In Mathews v. USA Today Sports Media Group, LLC et al., plaintiff Elizabeth Mathews (Mathews) brought a collective action under the FLSA alleging that she was an employee rather than an independent contractor to the defendant. Mathews moved for conditional certification pursuant to the widely followed two-step conditional FLSA certification process adopted in Lusardi v. Xerox Corp, 118 F.R.D. 351 (D.N.J. 1987). Under this approach, an initial collective certification determination is made using a lenient standard—that proposed members of a collective are similar enough to receive notice of the lawsuit so the proposed collective member may decide whether to affirmatively join the lawsuit. In the second step, which occurs after collective certification discovery has been completed, the district court makes a second decision when the employer moves for “decertification” of the collective, using a stricter standard, to determine whether the named plaintiffs and opt-in members are “similarly situated.”

The defendant argued that the District Court for the Eastern District of Virginia (the Court) should adopt the U.S. Court of Appeals for the Fifth Circuit’s decision in Swales v. KLLM Transp. Servs., LLC, 985 F.3d 430 (5th Circ. 2021), which rejected this two-step conditional certification process. They asserted in favor of the district court identifying at the case’s outset what facts and legal considerations will be material to determining whether a group of employees is “similarly situated” and then authorizing any preliminary discovery before notice of the lawsuit is provided to potential collective members.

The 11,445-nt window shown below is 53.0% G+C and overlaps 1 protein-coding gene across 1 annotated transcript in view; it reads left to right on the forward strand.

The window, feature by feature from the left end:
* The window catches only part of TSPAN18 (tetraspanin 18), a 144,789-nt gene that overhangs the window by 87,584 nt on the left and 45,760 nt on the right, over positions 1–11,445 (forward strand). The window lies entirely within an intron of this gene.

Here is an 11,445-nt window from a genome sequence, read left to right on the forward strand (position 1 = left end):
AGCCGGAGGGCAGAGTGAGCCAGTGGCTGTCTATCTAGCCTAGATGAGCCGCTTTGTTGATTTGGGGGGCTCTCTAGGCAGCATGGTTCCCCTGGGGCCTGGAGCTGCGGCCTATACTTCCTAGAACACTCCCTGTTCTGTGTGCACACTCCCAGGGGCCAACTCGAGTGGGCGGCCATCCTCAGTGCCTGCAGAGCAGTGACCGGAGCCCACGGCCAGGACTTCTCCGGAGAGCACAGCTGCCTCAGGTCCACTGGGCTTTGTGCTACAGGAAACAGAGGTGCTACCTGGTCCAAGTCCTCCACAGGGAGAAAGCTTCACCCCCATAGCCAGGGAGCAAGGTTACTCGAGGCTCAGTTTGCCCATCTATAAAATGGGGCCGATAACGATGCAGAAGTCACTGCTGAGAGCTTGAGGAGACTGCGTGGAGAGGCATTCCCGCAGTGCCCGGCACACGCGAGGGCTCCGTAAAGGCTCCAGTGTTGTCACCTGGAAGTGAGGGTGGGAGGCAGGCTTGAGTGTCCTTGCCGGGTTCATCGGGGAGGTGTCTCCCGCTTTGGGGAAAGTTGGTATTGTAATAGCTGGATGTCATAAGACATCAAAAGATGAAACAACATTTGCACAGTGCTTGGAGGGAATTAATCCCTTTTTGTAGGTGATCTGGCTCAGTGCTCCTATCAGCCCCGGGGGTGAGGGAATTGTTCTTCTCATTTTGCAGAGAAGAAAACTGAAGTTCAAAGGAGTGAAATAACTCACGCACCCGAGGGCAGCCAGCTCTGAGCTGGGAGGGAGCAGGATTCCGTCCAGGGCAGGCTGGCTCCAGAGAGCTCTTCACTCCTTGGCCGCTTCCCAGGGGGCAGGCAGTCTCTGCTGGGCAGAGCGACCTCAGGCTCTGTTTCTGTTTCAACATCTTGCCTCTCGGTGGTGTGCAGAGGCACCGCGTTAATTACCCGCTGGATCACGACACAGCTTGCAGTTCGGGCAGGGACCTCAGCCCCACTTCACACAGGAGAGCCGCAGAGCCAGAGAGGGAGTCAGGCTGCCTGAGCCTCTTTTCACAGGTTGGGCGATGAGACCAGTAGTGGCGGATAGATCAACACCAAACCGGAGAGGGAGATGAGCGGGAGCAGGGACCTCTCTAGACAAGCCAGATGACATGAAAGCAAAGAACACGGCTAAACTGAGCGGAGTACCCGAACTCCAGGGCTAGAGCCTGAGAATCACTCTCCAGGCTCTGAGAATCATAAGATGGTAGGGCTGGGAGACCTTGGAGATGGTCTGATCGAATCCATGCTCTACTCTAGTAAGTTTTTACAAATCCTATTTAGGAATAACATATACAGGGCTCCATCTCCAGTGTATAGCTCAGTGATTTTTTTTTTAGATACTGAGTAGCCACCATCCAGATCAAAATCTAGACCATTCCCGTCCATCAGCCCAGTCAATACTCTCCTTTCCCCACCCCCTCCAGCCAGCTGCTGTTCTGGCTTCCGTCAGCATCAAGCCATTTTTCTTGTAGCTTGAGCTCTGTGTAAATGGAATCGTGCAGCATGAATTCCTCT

In acknowledging that the U.S. Court of Appeals for the Fourth Circuit has provided district courts with discretion to supervise the notice-giving process in collective actions, the Court determined that the Fifth Circuit’s approach in Swales should be followed. The Court relied on the FLSA’s statutory text that makes it clear that district courts must ensure notice goes out to those who are “similarly situated” to the named plaintiffs and provides no mention of “conditional certification.” The Court also noted that the Lusardi two-step approach allows for notice to be sent to a broad group of potential collective members at step one, which inevitably includes some members who are not “similarly situated” to the named plaintiffs, therefore directly conflicting with the FLSA’s statutory language. Accordingly, the Court held the correct approach is for the district courts to determine at the outset whether a proposed collective is “similarly situated” to the named plaintiffs and order any limited discovery necessary to make such determination.

This decision highlights the possibility that more courts could adopt the Fifth Circuit’s approach to certifying collective actions. This decision also provides district courts with a greater degree of discretion to make immediate decisions regarding whether opt-in plaintiffs are “similarly situated,” which will reduce the potential number of individuals who are not “similarly situated” from receiving notice. Employers with questions about the FLSA collective certification process should contact experienced counsel.